In my experience, if someone who is gay performs the same task to the same standard as a straight person, it'll always be perceived that the straight person has done the task better. Gay people are always perceived to be weaker and less macho, even when they've proved that's just not the case.
Physically, most of us gay footballers will compete with anyone on the pitch. We'll happily fight all day long for our team. People don't expect it when they come to watch. They go away saying 'I can't believe you're gay'. If that's the case then how many other people must they speak to in their normal day-to-day life who they didn't know were gay? Probably quite a few, yet it only becomes an issue once the person finds out. The truth doesn't benefit the straight, muscular, Caucasian male, so these lies get spread. Gays are weaker. Gays can't play football. Gays aren't aggressive enough. The result? The straight, muscular, Caucasian male holds on to their fictional macho powers.
It's only a matter of time though. We're living in a world where the boundaries are forever shifting. The true breakthrough is getting closer. Through our efforts on the pitch we're challenging outdated misconceptions of masculinity. Society is getting ever more liberal. I don't blame my parents for their reactions toward homophobia when I was younger. They were merely the reactions of a wider society. Now that society is more liberal, parents are more accepting. It makes the potential impact that role models can have on young people unsure of their sexuality all the more profound.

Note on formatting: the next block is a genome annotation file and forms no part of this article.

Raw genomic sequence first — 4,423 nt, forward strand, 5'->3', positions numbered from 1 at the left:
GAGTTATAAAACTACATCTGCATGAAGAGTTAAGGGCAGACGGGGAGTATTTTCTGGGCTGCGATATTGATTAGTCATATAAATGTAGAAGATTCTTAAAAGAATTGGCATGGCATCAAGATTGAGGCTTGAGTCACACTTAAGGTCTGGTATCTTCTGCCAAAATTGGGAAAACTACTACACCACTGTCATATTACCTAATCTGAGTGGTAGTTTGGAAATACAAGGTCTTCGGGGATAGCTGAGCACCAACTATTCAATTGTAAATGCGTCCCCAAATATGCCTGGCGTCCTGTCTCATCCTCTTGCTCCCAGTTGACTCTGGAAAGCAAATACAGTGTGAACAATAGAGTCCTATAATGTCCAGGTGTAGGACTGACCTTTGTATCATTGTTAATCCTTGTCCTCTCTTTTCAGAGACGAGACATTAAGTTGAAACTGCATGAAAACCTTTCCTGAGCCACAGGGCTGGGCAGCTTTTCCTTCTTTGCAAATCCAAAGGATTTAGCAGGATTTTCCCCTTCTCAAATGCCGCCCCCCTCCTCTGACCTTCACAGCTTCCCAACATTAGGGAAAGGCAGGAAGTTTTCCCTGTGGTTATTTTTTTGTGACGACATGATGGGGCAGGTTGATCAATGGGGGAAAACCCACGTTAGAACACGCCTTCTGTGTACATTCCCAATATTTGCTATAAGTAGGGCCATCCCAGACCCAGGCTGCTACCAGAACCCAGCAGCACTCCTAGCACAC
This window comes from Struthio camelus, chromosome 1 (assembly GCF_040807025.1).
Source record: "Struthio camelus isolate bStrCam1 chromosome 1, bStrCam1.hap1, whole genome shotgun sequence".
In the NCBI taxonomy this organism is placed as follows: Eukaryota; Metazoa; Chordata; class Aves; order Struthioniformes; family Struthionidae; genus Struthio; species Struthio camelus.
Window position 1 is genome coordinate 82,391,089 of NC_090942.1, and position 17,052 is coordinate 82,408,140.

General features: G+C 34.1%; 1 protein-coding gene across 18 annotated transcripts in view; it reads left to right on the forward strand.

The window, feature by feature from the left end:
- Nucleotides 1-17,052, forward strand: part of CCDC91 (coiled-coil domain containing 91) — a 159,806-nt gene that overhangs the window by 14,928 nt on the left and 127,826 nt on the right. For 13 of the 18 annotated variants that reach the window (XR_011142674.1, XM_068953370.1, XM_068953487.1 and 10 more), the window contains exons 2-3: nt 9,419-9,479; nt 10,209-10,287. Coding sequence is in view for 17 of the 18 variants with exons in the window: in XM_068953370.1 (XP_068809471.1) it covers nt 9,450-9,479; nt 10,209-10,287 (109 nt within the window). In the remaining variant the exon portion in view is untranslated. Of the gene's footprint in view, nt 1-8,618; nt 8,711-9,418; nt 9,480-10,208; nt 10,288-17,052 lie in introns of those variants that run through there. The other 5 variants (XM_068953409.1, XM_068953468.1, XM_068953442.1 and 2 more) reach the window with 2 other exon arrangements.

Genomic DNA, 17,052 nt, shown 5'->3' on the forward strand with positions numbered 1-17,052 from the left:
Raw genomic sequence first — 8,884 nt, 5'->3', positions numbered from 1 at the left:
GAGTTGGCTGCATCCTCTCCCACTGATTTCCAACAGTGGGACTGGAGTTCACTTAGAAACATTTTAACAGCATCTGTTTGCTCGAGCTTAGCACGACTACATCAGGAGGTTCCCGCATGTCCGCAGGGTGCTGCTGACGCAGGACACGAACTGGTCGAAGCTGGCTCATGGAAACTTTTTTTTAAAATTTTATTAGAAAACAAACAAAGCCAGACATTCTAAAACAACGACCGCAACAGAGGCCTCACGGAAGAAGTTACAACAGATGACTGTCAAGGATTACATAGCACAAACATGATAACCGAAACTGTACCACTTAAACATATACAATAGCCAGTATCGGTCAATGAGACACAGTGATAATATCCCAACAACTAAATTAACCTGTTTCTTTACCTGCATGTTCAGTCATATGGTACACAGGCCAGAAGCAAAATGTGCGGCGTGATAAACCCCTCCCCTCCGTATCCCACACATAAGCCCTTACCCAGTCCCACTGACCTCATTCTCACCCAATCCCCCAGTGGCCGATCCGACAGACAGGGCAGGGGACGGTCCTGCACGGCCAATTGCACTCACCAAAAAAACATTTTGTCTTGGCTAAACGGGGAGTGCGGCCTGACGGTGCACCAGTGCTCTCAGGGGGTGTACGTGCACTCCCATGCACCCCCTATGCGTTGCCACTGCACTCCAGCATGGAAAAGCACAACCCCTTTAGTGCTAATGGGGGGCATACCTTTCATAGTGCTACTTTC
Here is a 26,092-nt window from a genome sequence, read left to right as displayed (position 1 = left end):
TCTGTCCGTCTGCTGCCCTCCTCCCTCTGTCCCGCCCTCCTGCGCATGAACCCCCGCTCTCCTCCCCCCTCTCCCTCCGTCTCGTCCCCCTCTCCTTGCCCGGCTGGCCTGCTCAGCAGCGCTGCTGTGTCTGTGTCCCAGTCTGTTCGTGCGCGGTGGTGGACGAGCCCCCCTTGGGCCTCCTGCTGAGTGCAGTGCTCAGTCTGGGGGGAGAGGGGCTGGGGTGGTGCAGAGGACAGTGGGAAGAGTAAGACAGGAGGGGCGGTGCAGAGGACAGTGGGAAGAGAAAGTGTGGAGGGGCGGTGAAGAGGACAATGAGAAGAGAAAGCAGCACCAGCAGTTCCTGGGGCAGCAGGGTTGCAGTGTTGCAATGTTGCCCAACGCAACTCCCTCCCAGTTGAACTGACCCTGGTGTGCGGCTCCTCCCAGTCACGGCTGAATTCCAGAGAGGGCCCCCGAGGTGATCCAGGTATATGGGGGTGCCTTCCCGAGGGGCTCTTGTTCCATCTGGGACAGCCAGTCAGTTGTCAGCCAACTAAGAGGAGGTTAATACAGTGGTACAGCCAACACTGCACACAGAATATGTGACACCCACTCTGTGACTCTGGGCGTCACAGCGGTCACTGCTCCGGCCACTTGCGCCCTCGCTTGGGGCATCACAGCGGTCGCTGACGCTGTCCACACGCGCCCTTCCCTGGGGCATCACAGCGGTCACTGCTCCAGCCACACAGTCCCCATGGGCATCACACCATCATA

If a top footballer came out it could be a game changer. If the Football Association started to take homophobia seriously it could have an impact beyond measure. Soon a book like this won't need to be written. A person's sexuality will not be an issue in football. We'll be a million miles away from the tragedy of Justin Fashanu. It may take another year or five years; it may take 25. All I know for certain is that it will happen. Personally, I can't wait for that beautiful day to come.
Football's Coming Out: Life as a Gay Fan and Player by Neil Beasley is published by Floodlit Dreams and is available to order at Waterstones or Amazon for £9.99